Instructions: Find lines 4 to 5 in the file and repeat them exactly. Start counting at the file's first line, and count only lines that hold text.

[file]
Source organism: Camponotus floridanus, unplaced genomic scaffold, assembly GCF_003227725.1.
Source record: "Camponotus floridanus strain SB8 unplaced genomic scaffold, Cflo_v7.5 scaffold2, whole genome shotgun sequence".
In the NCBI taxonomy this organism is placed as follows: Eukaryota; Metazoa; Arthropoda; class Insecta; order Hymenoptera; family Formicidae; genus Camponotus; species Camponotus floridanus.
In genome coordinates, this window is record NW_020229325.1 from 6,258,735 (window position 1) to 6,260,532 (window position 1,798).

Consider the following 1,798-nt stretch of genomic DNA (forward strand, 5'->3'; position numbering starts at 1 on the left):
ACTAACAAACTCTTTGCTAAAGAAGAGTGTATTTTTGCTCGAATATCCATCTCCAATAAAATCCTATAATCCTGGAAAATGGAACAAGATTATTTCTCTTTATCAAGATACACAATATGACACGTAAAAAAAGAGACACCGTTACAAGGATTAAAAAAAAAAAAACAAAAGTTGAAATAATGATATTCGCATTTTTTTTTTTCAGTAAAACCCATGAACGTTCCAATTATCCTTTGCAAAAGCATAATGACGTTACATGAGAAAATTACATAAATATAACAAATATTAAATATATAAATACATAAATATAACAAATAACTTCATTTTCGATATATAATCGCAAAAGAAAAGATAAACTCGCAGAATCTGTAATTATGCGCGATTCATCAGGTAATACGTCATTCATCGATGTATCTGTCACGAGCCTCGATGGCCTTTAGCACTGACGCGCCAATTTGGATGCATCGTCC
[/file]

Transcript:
In genome coordinates, this window is record NW_020229325.1 from 6,258,735 (window position 1) to 6,260,532 (window position 1,798).

Consider the following 1,798-nt stretch of genomic DNA (forward strand, 5'->3'; position numbering starts at 1 on the left):